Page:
It’s probably fair to say that for many younger Catholics, the rosary is associated with an older generation. However, at this time every year we are all encouraged to use the rosary to reflect on different aspects of the life of Jesus. This ancient and Bible based prayer invites us it to think about the principal parts of Christ’s life and the way in which we are is called to follow him. Some years ago Pope Benedict XVI commented on the month of the rosary saying: “It is as if every year Our Lady invited us to rediscover the beauty of this prayer, so simple and so profound.”

 

                       Turner’s Cross Confirmation                           and First Holy Communion  


Confirmation ceremonies will be held on Wednesday  7th October, and Wednesday      14th October, at 12.00 noon.

 

 

 

 

Our First Holy Communion Masses will take place on Saturday 17th October, at 10.00 am and 12.00 noon.

There will be no public morning Mass on Saturday 17th October.

 

Because of Covid-19 restrictions the number of people present in the church for each ceremony will be limited to the pupils receiving the sacrament, their parents and one other person only for each family.

 

Vocations

Thirteen new seminarians begin their formation and studies in Saint Patrick’s College, Maynooth, in Rome and in the Redemptoris Mater Seminary, Dundalk.  Others are starting a pre-seminary programme in other locations in Ireland and abroad.  This brings to 72 the total number studying for the priesthood for Irish dioceses.  We pray that men and women will be open to the call of the Lord, asking them to serve him as a priest or in the consecrated life.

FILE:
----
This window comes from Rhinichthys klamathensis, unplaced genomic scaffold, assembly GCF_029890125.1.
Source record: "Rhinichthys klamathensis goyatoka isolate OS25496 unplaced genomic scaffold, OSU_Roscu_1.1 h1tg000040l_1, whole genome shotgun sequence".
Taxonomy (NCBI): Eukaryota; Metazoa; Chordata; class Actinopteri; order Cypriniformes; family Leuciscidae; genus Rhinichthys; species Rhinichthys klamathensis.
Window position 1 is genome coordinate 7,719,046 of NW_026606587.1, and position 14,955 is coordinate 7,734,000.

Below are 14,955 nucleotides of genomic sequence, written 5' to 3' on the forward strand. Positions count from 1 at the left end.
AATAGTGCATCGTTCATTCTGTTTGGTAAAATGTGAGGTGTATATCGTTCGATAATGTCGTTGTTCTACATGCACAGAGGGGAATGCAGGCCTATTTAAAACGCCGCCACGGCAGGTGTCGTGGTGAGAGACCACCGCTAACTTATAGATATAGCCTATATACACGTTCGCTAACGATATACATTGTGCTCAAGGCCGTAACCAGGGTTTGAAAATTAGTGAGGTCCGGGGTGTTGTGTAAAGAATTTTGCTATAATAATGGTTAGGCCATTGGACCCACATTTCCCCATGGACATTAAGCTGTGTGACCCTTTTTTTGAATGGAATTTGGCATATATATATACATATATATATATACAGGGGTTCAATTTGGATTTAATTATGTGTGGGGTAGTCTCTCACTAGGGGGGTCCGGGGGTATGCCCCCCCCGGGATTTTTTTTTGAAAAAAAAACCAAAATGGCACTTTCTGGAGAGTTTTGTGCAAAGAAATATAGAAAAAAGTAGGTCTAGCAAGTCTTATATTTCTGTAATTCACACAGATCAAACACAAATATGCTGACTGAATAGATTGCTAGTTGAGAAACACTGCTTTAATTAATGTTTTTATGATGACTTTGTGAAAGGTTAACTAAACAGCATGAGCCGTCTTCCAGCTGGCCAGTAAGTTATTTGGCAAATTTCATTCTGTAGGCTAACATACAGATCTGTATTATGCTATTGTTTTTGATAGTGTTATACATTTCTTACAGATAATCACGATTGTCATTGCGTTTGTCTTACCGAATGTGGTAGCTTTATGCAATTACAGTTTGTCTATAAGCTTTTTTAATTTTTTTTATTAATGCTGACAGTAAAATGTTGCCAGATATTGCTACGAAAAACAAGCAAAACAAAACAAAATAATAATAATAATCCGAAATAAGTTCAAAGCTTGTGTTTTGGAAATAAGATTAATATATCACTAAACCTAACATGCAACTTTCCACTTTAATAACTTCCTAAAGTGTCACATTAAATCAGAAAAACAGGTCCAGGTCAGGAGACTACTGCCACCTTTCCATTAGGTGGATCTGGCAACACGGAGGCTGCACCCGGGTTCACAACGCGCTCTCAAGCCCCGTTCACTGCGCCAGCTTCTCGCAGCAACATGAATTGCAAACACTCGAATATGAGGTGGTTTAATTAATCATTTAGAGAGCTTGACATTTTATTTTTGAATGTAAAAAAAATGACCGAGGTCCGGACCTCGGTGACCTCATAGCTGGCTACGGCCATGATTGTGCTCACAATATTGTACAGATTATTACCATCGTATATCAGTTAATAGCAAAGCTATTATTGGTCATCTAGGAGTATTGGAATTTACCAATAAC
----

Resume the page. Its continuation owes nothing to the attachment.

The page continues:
Deaths: We pray for Jeremiah (Jerry) O’Leary, Curragh Road and Marie Bowen, Deerpark Mews, who died recently, and offer our sympathy to their families.

 

27th September 2020, 26th Sunday in Ordinary Time

GOUGANE BARRA SUNDAY

Our diocesan pilgrimage to Gougane Barra in honour of St. Finbarr is normally held on the last Sunday in September. This year due to the Covid-19 pandemic we cannot travel and everyone is invited to join ONLINE in prayer with Bishop Fintan Gavin as he celebrates Mass at the Oratory in Gougane on this Sunday 27th September.

Rosary at 2.45 and Mass starts at 3.00 pm

Connect through the diocesan website www.corkandross.org

 

Pray for Our Planet, Our Common Home

We begin the last week of the Season of Creation, that time set aside by Pope Francis for all of us to reflect on our place within the story creation and to accept our individual and collective responsibility to care for our common home. The Season of Creation offers us an opportunity to renew our vocation to become stewards of God’s creation.